“Truck 3 on the roof again, are you guys getting that knocked? 'Cause it does appear like the smoke is getting a little darker.”

It is 9:54 a.m., nearly an hour after the explosion, that one of the crews reports having gone inside.

“Hey Sal, we’re in here, putting the fire out.”

But putting out the fire is harder than crews anticipated.

“We’re hitting this with all our extinguishers and we’re getting more from PG&E,” one firefighter reports back. “We knock it down, it seems to be coming back…we may want to get that CO2 Unit responding out here.”

But it takes another 30 minutes to get that truck to the scene, with its stock of 40 tanks of fire-smothering carbon dioxide. By then, the fire had largely burned itself out and it only took four of the cylinders on the still smoldering circuitry.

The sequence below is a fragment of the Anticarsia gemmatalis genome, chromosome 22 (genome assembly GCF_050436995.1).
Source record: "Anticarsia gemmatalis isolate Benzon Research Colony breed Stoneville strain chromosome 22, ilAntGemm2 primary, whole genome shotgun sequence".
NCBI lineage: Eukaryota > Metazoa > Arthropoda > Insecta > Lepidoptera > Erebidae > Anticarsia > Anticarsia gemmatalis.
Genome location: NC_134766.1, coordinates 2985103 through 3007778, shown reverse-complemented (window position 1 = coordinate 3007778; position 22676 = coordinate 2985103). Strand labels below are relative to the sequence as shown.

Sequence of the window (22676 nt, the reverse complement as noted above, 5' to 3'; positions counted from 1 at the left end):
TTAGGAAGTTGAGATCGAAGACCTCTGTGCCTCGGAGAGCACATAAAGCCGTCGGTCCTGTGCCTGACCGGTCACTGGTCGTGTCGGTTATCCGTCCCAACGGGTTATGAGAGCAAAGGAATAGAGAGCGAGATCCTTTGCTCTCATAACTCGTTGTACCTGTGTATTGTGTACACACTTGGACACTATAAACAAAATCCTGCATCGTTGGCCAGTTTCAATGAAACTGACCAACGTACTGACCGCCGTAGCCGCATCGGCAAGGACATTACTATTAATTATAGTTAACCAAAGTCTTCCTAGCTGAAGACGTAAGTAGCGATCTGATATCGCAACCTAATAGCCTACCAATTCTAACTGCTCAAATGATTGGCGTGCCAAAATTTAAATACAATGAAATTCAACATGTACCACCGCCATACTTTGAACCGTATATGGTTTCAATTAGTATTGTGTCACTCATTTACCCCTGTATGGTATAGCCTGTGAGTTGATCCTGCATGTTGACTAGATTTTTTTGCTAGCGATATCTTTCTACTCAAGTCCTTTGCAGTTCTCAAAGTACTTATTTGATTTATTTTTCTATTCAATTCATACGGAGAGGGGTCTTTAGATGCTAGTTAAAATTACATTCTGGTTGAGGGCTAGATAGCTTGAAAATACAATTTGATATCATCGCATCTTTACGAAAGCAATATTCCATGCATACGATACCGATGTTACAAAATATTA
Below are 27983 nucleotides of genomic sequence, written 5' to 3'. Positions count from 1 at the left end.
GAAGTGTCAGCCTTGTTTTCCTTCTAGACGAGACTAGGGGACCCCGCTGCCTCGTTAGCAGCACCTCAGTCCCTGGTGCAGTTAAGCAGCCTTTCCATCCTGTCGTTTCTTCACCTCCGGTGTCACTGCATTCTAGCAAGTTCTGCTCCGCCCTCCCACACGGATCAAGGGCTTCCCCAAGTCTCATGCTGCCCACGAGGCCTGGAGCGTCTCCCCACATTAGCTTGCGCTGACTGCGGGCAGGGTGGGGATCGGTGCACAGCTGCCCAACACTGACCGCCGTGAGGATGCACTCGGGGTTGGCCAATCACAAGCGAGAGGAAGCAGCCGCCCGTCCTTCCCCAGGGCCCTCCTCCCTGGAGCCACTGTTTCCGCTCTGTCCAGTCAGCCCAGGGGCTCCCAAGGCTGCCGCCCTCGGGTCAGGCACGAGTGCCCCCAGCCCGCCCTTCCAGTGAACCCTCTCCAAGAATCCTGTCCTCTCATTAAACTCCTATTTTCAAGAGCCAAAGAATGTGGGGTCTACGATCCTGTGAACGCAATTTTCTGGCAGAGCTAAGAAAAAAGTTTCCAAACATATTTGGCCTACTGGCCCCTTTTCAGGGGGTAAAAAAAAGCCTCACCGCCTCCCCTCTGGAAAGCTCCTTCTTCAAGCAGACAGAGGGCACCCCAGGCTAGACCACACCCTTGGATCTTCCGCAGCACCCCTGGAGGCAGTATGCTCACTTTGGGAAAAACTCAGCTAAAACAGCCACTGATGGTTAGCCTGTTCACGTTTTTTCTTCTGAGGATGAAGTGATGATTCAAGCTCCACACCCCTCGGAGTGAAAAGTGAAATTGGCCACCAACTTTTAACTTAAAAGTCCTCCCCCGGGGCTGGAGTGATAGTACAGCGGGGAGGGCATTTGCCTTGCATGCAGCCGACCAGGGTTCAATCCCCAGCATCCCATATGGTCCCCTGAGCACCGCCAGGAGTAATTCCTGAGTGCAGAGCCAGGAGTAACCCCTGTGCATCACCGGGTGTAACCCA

Peskin says the recordings are evidence that not much has changed at PG&E since the utility’s bungled response to the September 2010 San Bruno gas explosion that killed eight people and leveled 38 homes.

“What we’ve found is frankly quite troubling,” said Peskin about PG&E’s handling of the fire.

“Quite frankly it’s shades of San Bruno – I think that San Francisco was very lucky that the fire didn’t go out of control.”

The National Transportation Safety Board’s probe into the San Bruno blast cited both PG&E’s failure to report the fire to authorities as well as a 40-minute delay in shutting off the gas.